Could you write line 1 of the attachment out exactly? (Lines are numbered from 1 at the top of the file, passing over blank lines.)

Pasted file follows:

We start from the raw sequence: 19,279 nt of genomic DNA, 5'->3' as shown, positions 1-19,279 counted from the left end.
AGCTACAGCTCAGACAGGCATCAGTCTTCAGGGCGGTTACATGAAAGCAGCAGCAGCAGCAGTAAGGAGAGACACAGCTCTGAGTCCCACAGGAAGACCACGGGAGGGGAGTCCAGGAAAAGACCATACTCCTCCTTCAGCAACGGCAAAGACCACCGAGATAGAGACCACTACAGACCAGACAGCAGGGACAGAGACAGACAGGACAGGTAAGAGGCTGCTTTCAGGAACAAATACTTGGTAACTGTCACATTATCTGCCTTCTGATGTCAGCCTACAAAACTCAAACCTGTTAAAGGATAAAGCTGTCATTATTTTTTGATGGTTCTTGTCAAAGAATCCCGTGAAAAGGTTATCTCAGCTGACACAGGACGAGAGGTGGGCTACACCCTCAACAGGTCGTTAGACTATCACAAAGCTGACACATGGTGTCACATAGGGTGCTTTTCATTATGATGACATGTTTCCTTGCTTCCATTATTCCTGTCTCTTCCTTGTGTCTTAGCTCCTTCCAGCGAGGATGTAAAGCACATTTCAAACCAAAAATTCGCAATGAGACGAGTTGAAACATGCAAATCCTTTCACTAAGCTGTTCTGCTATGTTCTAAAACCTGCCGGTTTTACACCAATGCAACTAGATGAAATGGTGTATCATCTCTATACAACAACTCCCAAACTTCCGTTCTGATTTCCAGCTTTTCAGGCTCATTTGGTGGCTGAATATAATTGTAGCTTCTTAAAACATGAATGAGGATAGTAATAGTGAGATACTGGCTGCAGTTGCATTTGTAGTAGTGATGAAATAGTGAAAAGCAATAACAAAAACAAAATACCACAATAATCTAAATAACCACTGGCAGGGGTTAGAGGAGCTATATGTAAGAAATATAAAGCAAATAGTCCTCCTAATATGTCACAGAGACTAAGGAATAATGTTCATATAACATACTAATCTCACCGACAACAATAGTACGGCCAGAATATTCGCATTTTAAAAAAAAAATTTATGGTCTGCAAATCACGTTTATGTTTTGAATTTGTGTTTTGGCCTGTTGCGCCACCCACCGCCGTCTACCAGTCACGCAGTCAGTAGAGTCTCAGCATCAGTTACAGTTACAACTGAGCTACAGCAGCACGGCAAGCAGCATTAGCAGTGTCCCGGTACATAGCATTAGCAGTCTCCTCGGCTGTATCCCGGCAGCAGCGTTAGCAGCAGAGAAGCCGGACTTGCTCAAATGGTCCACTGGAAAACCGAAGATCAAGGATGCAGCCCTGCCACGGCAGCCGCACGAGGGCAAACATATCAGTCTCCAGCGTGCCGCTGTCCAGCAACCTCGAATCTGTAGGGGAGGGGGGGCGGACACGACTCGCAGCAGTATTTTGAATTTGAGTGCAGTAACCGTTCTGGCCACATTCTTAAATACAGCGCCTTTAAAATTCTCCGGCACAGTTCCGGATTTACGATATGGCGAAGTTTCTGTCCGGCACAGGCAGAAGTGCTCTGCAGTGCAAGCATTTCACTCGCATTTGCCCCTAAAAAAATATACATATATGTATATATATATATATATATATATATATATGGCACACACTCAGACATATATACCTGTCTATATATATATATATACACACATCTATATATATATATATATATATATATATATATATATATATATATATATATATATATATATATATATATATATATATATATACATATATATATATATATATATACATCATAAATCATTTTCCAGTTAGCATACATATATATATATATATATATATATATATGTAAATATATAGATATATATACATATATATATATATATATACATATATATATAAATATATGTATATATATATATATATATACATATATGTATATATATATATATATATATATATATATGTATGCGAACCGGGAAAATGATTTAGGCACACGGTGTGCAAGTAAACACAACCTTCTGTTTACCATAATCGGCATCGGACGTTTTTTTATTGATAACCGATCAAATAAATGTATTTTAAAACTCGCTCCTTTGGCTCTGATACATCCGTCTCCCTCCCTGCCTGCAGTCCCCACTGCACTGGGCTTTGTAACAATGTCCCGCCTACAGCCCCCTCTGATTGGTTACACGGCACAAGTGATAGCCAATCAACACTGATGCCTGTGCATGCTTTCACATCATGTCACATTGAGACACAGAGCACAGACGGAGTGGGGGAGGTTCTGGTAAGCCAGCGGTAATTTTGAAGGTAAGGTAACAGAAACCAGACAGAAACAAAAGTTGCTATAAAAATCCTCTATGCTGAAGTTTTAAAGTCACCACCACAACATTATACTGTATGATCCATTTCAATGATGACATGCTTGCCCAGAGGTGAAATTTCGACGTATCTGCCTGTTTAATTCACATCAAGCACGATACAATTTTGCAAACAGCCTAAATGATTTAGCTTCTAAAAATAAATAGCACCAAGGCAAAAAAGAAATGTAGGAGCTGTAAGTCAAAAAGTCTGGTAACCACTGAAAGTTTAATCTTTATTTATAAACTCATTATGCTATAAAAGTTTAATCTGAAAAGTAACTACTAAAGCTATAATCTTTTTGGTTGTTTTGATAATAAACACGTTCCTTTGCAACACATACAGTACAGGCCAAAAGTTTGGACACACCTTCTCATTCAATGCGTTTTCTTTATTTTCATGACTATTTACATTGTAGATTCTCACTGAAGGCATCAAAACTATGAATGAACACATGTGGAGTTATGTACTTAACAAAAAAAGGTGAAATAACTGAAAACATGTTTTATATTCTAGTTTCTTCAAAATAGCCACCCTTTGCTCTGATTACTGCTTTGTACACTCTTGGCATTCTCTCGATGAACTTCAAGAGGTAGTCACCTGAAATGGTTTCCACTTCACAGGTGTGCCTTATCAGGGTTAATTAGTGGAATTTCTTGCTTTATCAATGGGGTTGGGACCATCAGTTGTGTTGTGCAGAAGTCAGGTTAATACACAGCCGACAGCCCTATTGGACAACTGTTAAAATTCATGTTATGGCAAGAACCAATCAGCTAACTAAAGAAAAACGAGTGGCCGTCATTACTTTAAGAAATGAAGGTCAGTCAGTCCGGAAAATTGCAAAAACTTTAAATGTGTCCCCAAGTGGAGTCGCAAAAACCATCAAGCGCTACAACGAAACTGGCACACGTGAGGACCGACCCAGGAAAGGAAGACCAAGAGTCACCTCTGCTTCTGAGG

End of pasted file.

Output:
We start from the raw sequence: 19,279 nt of genomic DNA, 5'->3' as shown, positions 1-19,279 counted from the left end.